Connect with us

Sega Sells Off Arcade Businesses

Credit: Unsplash

Where am I supposed to play Virtual On now?

The modern era has not been kind to the arcade industry. Here in the States, arcades are a dying breed, if they’re not dead entirely (though the introduction of the barcade model has helped). It seems most people would rather just play games at home than plunk quarters into a cabinet at the mall. Over in Japan, though, arcades are still hanging on, providing a fun gathering place for kids and teens, and even still garnering specialized releases. Or at least it was before this whole pandemic thing started. Now that the Japanese arcade business is in the toilet, many major investors are bailing out, and one of them is a familiar face.

Sega Sammy Holdings, parent company of the Sega game brand we know and love, announced recently that they will be selling off approximately 85% of Sega Entertainment, its specialized arcade division, come early December. Sega Entertainment handles the management of Sega’s numerous branded arcade locations, from the upkeep of the storefronts themselves to the games that go in them. Due to the COVID-19 pandemic, Sega Entertainment has experienced monumental losses, since their usual audience aren’t especially enthused by the prospect of standing shoulder-to-shoulder in a humid arcade.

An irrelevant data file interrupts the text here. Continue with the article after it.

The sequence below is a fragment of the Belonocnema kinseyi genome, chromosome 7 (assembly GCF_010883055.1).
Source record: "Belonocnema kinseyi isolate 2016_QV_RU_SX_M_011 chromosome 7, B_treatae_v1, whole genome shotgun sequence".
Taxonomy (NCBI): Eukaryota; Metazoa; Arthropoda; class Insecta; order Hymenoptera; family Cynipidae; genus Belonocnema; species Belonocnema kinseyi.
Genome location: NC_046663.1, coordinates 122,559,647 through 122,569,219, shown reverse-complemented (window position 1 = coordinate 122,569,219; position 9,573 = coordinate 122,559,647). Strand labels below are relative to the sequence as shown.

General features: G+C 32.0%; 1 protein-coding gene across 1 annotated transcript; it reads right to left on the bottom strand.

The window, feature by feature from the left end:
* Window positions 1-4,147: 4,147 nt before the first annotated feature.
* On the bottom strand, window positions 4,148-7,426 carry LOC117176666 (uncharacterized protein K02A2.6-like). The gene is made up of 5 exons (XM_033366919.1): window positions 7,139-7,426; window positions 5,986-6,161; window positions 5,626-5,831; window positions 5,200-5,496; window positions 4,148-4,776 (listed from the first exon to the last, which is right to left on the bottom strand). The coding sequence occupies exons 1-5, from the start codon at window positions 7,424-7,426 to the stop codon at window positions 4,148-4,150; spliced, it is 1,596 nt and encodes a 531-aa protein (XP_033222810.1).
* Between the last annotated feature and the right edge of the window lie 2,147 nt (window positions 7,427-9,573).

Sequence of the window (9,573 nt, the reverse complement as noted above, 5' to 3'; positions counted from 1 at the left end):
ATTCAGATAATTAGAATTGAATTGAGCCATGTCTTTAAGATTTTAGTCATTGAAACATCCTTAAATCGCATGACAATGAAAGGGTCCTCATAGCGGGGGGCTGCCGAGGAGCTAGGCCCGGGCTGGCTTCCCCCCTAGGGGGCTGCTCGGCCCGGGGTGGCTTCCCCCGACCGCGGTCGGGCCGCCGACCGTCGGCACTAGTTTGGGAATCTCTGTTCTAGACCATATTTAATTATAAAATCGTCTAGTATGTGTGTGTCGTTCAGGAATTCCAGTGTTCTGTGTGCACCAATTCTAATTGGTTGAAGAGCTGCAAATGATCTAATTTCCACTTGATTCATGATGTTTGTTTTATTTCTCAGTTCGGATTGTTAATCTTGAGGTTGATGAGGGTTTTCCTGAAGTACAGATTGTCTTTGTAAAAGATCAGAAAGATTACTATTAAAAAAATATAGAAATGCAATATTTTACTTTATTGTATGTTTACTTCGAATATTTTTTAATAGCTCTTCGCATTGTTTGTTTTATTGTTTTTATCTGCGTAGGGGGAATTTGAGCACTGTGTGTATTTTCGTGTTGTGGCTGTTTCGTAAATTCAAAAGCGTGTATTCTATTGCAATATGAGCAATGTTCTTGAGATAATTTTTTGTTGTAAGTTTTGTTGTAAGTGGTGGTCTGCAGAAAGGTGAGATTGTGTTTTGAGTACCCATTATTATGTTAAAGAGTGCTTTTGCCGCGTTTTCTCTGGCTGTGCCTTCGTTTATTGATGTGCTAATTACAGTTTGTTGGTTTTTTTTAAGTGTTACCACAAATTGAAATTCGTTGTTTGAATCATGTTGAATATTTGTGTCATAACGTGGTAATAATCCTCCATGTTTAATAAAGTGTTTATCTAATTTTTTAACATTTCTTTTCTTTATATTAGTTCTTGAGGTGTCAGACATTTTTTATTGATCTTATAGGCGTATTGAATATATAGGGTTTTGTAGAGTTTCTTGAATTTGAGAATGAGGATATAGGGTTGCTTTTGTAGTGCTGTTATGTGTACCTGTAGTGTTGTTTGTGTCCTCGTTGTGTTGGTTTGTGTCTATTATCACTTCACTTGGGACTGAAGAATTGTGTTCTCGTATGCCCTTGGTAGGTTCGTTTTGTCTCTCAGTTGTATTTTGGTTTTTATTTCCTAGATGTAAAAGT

The assets from Sega Entertainment will be sold to GENDA Co., a Japanese company that specializes in amusement machines. According to Sega, GENDA has a good track record of adapting with changing times and lowering overheads, which is exactly what they need for an industry in as dire straits as arcades. GENDA will be working to ensure that Japan’s various Sega Centers will remain open, and will even leave the Sega branding on them. Sega will still be developing arcade games as well, though at an understandably reduced capacity.

Credit: Unsplash

It’s a bittersweet time for such a development, as Sega Sammy just recently celebrated their 60th anniversary. Sega Centers themselves are a staple of the urban Japanese landscape, even appearing in several Sega-licensed/developed games like Yakuza and Persona 5. Considering, however, that Sega was forced to close their most popular Center in Akihabara back in August, it’s anyone’s guess how well the rest of the industry will fare.